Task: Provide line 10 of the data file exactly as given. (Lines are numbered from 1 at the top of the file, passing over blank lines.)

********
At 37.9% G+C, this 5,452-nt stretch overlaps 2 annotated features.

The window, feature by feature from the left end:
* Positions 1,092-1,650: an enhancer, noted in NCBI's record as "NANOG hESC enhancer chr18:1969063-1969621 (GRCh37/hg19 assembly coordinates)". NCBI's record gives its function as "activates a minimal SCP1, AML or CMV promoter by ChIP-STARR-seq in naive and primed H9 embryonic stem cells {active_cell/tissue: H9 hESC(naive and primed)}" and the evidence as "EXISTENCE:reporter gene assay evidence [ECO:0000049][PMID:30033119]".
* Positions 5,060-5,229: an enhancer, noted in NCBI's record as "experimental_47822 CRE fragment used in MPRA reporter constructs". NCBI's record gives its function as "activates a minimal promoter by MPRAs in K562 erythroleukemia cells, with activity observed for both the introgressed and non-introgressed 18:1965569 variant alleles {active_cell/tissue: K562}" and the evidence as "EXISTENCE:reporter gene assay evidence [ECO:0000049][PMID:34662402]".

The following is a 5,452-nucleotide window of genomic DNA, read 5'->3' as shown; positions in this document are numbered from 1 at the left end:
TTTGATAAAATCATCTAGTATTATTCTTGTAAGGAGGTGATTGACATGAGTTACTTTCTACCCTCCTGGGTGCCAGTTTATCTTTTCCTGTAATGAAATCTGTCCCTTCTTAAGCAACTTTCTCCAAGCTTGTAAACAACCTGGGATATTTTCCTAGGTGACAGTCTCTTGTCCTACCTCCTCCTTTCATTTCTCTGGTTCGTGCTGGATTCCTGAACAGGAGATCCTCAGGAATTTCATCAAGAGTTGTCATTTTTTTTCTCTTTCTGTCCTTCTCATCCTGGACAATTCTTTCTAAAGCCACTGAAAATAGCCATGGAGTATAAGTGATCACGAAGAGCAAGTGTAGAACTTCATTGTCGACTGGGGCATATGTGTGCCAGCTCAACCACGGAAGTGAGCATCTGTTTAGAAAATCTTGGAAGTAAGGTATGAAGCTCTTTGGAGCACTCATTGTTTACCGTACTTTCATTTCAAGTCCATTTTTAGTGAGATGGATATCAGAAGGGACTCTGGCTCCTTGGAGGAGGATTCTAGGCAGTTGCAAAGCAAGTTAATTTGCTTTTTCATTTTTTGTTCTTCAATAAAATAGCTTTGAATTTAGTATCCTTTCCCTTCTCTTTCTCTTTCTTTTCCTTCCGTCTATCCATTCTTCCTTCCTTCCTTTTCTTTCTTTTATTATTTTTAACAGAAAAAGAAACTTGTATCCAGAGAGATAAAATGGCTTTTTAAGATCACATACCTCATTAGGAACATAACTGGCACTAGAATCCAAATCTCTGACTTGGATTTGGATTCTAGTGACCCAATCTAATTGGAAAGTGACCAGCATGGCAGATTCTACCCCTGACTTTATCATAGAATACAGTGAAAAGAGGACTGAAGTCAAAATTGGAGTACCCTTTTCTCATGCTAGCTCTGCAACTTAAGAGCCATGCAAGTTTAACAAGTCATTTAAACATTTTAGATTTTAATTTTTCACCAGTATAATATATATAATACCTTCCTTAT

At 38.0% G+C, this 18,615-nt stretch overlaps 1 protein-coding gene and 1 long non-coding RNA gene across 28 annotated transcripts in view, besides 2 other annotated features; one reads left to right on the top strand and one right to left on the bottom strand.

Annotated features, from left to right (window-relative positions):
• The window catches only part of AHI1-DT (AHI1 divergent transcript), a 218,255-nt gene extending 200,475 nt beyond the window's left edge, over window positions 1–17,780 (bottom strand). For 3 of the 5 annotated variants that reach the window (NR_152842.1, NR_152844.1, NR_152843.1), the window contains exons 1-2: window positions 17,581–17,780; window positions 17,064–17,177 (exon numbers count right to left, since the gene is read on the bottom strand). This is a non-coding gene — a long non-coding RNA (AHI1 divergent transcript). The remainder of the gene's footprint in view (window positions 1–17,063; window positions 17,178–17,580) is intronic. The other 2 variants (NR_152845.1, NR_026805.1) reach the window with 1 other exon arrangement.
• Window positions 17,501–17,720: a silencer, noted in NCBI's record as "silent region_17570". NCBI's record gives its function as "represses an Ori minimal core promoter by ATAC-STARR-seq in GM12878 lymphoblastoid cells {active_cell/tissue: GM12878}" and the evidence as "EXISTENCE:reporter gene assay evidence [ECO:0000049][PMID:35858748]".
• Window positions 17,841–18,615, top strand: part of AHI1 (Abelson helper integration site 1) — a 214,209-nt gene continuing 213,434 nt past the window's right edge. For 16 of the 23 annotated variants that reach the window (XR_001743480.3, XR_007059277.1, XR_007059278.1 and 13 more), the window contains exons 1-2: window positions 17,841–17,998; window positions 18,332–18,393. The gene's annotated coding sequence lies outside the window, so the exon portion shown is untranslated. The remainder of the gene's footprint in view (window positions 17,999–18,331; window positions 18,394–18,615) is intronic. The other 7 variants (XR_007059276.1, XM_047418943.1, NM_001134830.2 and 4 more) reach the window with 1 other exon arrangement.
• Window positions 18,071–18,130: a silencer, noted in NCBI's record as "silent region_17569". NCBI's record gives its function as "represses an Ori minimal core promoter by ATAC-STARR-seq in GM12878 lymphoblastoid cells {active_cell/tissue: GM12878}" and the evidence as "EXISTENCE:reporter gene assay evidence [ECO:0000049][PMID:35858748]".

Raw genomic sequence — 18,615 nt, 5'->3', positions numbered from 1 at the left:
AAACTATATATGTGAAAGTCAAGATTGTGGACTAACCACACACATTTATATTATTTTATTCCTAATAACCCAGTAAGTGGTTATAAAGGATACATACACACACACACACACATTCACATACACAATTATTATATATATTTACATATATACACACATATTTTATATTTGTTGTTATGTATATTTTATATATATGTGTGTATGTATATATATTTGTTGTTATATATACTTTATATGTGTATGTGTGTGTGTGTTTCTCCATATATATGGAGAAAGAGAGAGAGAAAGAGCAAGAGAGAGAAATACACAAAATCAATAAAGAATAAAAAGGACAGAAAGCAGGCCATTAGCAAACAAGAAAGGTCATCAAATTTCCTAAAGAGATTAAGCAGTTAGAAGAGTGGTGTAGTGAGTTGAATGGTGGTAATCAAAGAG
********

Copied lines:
• Window positions 17,501–17,720: a silencer, noted in NCBI's record as "silent region_17570". NCBI's record gives its function as "represses an Ori minimal core promoter by ATAC-STARR-seq in GM12878 lymphoblastoid cells {active_cell/tissue: GM12878}" and the evidence as "EXISTENCE:reporter gene assay evidence [ECO:0000049][PMID:35858748]".